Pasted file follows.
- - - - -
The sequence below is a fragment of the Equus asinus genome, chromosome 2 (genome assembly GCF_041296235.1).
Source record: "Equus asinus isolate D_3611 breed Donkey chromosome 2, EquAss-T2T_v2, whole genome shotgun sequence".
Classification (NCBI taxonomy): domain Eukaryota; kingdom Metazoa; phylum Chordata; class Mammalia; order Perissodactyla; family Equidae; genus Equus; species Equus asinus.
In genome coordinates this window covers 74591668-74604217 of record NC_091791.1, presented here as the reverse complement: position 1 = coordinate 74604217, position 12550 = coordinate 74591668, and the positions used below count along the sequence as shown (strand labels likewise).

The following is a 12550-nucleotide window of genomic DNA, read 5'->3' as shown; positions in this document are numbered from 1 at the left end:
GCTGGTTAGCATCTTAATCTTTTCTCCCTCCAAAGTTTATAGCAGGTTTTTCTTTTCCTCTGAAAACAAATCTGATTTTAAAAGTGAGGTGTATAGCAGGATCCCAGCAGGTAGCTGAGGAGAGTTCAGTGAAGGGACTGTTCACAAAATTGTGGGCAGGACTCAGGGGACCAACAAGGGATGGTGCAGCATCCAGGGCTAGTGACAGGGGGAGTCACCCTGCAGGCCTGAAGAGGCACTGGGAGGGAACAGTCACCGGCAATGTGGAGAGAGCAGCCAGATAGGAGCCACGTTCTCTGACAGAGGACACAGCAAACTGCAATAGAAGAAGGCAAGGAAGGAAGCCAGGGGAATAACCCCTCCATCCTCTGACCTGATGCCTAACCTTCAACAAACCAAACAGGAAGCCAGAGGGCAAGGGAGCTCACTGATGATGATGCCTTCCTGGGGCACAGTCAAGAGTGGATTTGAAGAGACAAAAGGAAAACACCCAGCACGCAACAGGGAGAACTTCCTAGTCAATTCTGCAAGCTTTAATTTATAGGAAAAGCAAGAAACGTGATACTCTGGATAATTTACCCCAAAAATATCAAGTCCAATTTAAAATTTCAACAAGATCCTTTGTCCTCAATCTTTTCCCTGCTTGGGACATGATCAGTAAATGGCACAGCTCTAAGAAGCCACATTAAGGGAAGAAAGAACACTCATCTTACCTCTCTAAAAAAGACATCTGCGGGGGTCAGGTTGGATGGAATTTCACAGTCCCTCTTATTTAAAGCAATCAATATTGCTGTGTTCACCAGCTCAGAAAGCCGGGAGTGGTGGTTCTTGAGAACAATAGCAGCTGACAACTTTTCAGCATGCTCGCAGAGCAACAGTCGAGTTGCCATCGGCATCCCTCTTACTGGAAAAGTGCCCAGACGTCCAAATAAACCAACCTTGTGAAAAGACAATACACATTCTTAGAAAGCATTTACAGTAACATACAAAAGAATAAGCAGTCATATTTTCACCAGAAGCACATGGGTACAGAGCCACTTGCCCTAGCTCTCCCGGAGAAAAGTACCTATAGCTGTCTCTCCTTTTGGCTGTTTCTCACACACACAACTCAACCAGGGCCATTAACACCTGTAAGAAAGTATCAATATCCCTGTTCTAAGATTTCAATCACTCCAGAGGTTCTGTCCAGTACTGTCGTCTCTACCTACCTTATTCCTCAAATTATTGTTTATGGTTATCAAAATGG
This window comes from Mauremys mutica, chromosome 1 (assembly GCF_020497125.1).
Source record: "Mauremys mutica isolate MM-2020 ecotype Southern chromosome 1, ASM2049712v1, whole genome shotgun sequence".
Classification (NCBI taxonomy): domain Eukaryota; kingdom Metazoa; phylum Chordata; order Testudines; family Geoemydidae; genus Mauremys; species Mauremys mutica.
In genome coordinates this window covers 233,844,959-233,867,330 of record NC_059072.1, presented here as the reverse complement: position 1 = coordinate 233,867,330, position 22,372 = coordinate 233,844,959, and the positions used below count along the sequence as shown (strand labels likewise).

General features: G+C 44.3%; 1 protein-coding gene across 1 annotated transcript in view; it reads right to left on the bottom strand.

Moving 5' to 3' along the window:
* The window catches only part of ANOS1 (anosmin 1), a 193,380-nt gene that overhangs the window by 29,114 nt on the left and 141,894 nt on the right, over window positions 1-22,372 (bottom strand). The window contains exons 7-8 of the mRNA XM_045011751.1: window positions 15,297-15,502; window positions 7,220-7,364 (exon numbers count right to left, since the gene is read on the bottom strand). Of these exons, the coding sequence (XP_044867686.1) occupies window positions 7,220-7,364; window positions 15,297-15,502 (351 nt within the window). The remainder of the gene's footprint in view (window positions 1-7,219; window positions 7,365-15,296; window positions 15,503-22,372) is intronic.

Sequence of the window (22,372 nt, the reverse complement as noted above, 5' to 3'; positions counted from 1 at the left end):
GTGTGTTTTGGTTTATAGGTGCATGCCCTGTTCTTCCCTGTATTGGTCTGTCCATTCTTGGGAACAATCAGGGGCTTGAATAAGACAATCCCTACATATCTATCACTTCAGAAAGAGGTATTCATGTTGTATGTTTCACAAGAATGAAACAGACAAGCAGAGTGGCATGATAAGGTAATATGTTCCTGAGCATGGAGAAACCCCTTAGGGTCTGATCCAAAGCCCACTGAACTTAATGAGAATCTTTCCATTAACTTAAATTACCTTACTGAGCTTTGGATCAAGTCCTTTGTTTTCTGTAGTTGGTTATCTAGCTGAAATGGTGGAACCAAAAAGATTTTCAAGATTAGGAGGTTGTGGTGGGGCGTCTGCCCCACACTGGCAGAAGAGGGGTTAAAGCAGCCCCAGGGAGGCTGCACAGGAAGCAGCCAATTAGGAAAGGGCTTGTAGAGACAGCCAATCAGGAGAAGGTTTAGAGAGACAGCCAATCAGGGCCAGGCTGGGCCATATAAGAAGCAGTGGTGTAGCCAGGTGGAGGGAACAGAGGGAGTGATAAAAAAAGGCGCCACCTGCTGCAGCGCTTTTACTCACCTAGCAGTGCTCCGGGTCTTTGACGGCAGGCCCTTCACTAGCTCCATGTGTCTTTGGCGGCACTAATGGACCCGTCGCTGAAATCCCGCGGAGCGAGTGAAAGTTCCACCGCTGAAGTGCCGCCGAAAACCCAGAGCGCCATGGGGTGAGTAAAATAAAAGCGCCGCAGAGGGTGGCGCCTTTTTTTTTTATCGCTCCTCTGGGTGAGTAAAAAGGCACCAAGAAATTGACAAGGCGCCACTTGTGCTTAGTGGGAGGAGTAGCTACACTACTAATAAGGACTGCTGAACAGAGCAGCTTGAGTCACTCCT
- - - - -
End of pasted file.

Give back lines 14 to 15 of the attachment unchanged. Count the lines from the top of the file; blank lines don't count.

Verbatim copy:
Sequence of the window (22,372 nt, the reverse complement as noted above, 5' to 3'; positions counted from 1 at the left end):
GTGTGTTTTGGTTTATAGGTGCATGCCCTGTTCTTCCCTGTATTGGTCTGTCCATTCTTGGGAACAATCAGGGGCTTGAATAAGACAATCCCTACATATCTATCACTTCAGAAAGAGGTATTCATGTTGTATGTTTCACAAGAATGAAACAGACAAGCAGAGTGGCATGATAAGGTAATATGTTCCTGAGCATGGAGAAACCCCTTAGGGTCTGATCCAAAGCCCACTGAACTTAATGAGAATCTTTCCATTAACTTAAATTACCTTACTGAGCTTTGGATCAAGTCCTTTGTTTTCTGTAGTTGGTTATCTAGCTGAAATGGTGGAACCAAAAAGATTTTCAAGATTAGGAGGTTGTGGTGGGGCGTCTGCCCCACACTGGCAGAAGAGGGGTTAAAGCAGCCCCAGGGAGGCTGCACAGGAAGCAGCCAATTAGGAAAGGGCTTGTAGAGACAGCCAATCAGGAGAAGGTTTAGAGAGACAGCCAATCAGGGCCAGGCTGGGCCATATAAGAAGCAGTGGTGTAGCCAGGTGGAGGGAACAGAGGGAGTGATAAAAAAAGGCGCCACCTGCTGCAGCGCTTTTACTCACCTAGCAGTGCTCCGGGTCTTTGACGGCAGGCCCTTCACTAGCTCCATGTGTCTTTGGCGGCACTAATGGACCCGTCGCTGAAATCCCGCGGAGCGAGTGAAAGTTCCACCGCTGAAGTGCCGCCGAAAACCCAGAGCGCCATGGGGTGAGTAAAATAAAAGCGCCGCAGAGGGTGGCGCCTTTTTTTTTTATCGCTCCTCTGGGTGAGTAAAAAGGCACCAAGAAATTGACAAGGCGCCACTTGTGCTTAGTGGGAGGAGTAGCTACACTACTAATAAGGACTGCTGAACAGAGCAGCTTGAGTCACTCCT